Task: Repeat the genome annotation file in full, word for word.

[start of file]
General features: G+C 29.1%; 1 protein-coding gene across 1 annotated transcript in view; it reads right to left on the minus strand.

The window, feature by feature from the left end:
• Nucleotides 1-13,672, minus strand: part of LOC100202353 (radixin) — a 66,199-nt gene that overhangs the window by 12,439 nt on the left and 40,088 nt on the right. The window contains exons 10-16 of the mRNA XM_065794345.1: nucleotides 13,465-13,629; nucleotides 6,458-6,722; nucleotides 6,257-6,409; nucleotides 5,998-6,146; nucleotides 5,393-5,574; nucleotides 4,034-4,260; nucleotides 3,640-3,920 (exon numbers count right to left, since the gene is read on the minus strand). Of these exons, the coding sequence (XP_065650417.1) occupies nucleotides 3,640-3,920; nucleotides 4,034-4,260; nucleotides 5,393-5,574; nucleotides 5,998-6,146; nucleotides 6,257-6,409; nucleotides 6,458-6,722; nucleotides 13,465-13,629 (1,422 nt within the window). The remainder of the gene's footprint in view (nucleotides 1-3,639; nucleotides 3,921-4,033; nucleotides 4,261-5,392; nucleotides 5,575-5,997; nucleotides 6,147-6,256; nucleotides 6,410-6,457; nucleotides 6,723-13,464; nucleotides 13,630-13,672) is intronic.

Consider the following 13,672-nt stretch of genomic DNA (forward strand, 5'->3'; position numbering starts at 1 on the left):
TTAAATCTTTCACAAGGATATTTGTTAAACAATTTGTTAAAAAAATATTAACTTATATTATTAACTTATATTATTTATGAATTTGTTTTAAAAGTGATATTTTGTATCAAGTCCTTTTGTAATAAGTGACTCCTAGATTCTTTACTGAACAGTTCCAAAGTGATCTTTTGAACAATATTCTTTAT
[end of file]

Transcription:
General features: G+C 29.1%; 1 protein-coding gene across 1 annotated transcript in view; it reads right to left on the minus strand.

The window, feature by feature from the left end:
• Nucleotides 1-13,672, minus strand: part of LOC100202353 (radixin) — a 66,199-nt gene that overhangs the window by 12,439 nt on the left and 40,088 nt on the right. The window contains exons 10-16 of the mRNA XM_065794345.1: nucleotides 13,465-13,629; nucleotides 6,458-6,722; nucleotides 6,257-6,409; nucleotides 5,998-6,146; nucleotides 5,393-5,574; nucleotides 4,034-4,260; nucleotides 3,640-3,920 (exon numbers count right to left, since the gene is read on the minus strand). Of these exons, the coding sequence (XP_065650417.1) occupies nucleotides 3,640-3,920; nucleotides 4,034-4,260; nucleotides 5,393-5,574; nucleotides 5,998-6,146; nucleotides 6,257-6,409; nucleotides 6,458-6,722; nucleotides 13,465-13,629 (1,422 nt within the window). The remainder of the gene's footprint in view (nucleotides 1-3,639; nucleotides 3,921-4,033; nucleotides 4,261-5,392; nucleotides 5,575-5,997; nucleotides 6,147-6,256; nucleotides 6,410-6,457; nucleotides 6,723-13,464; nucleotides 13,630-13,672) is intronic.

Consider the following 13,672-nt stretch of genomic DNA (forward strand, 5'->3'; position numbering starts at 1 on the left):
TTAAATCTTTCACAAGGATATTTGTTAAACAATTTGTTAAAAAAATATTAACTTATATTATTAACTTATATTATTTATGAATTTGTTTTAAAAGTGATATTTTGTATCAAGTCCTTTTGTAATAAGTGACTCCTAGATTCTTTACTGAACAGTTCCAAAGTGATCTTTTGAACAATATTCTTTAT